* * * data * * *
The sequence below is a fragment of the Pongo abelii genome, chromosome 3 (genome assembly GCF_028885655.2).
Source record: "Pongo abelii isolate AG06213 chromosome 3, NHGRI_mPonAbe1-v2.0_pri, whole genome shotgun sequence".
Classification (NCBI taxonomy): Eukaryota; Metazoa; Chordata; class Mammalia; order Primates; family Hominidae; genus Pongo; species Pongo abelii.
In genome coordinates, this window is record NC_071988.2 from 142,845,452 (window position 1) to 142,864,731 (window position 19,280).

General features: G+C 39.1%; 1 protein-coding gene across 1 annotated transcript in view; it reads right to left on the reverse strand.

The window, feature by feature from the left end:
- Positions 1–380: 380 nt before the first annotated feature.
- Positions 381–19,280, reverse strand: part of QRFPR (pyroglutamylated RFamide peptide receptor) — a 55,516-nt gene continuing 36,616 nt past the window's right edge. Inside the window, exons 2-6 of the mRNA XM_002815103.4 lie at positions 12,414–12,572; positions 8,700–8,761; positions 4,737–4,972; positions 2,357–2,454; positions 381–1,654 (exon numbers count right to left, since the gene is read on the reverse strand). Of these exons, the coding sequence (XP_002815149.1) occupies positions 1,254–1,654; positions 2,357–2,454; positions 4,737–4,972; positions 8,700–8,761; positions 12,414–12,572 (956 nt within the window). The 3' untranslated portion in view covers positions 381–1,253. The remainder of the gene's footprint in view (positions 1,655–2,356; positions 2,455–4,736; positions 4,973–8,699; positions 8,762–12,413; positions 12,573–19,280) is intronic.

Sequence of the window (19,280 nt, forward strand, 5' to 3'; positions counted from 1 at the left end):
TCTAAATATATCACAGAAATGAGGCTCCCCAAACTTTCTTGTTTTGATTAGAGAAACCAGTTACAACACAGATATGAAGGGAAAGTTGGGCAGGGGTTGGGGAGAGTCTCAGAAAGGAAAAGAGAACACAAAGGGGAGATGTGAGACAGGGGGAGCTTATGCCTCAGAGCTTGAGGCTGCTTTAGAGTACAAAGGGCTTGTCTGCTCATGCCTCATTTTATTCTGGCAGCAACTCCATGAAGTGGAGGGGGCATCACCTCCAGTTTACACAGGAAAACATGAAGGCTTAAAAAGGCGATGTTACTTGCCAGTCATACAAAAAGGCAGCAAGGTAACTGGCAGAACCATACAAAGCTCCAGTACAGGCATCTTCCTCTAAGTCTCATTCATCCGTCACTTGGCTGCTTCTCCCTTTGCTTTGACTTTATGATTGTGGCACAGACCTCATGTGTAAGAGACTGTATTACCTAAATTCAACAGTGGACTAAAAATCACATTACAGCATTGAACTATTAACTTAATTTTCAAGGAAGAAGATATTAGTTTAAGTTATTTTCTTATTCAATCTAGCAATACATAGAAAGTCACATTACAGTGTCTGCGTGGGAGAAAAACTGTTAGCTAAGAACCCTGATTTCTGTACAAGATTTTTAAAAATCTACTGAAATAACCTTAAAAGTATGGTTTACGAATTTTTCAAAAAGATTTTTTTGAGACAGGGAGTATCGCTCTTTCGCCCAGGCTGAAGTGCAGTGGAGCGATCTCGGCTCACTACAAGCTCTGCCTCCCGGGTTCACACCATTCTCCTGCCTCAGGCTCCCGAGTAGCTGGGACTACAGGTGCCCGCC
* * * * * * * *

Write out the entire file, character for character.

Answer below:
The sequence below is a fragment of the Pongo abelii genome, chromosome 3 (genome assembly GCF_028885655.2).
Source record: "Pongo abelii isolate AG06213 chromosome 3, NHGRI_mPonAbe1-v2.0_pri, whole genome shotgun sequence".
Classification (NCBI taxonomy): Eukaryota; Metazoa; Chordata; class Mammalia; order Primates; family Hominidae; genus Pongo; species Pongo abelii.
In genome coordinates, this window is record NC_071988.2 from 142,845,452 (window position 1) to 142,864,731 (window position 19,280).

General features: G+C 39.1%; 1 protein-coding gene across 1 annotated transcript in view; it reads right to left on the reverse strand.

The window, feature by feature from the left end:
- Positions 1–380: 380 nt before the first annotated feature.
- Positions 381–19,280, reverse strand: part of QRFPR (pyroglutamylated RFamide peptide receptor) — a 55,516-nt gene continuing 36,616 nt past the window's right edge. Inside the window, exons 2-6 of the mRNA XM_002815103.4 lie at positions 12,414–12,572; positions 8,700–8,761; positions 4,737–4,972; positions 2,357–2,454; positions 381–1,654 (exon numbers count right to left, since the gene is read on the reverse strand). Of these exons, the coding sequence (XP_002815149.1) occupies positions 1,254–1,654; positions 2,357–2,454; positions 4,737–4,972; positions 8,700–8,761; positions 12,414–12,572 (956 nt within the window). The 3' untranslated portion in view covers positions 381–1,253. The remainder of the gene's footprint in view (positions 1,655–2,356; positions 2,455–4,736; positions 4,973–8,699; positions 8,762–12,413; positions 12,573–19,280) is intronic.

Sequence of the window (19,280 nt, forward strand, 5' to 3'; positions counted from 1 at the left end):
TCTAAATATATCACAGAAATGAGGCTCCCCAAACTTTCTTGTTTTGATTAGAGAAACCAGTTACAACACAGATATGAAGGGAAAGTTGGGCAGGGGTTGGGGAGAGTCTCAGAAAGGAAAAGAGAACACAAAGGGGAGATGTGAGACAGGGGGAGCTTATGCCTCAGAGCTTGAGGCTGCTTTAGAGTACAAAGGGCTTGTCTGCTCATGCCTCATTTTATTCTGGCAGCAACTCCATGAAGTGGAGGGGGCATCACCTCCAGTTTACACAGGAAAACATGAAGGCTTAAAAAGGCGATGTTACTTGCCAGTCATACAAAAAGGCAGCAAGGTAACTGGCAGAACCATACAAAGCTCCAGTACAGGCATCTTCCTCTAAGTCTCATTCATCCGTCACTTGGCTGCTTCTCCCTTTGCTTTGACTTTATGATTGTGGCACAGACCTCATGTGTAAGAGACTGTATTACCTAAATTCAACAGTGGACTAAAAATCACATTACAGCATTGAACTATTAACTTAATTTTCAAGGAAGAAGATATTAGTTTAAGTTATTTTCTTATTCAATCTAGCAATACATAGAAAGTCACATTACAGTGTCTGCGTGGGAGAAAAACTGTTAGCTAAGAACCCTGATTTCTGTACAAGATTTTTAAAAATCTACTGAAATAACCTTAAAAGTATGGTTTACGAATTTTTCAAAAAGATTTTTTTGAGACAGGGAGTATCGCTCTTTCGCCCAGGCTGAAGTGCAGTGGAGCGATCTCGGCTCACTACAAGCTCTGCCTCCCGGGTTCACACCATTCTCCTGCCTCAGGCTCCCGAGTAGCTGGGACTACAGGTGCCCGCC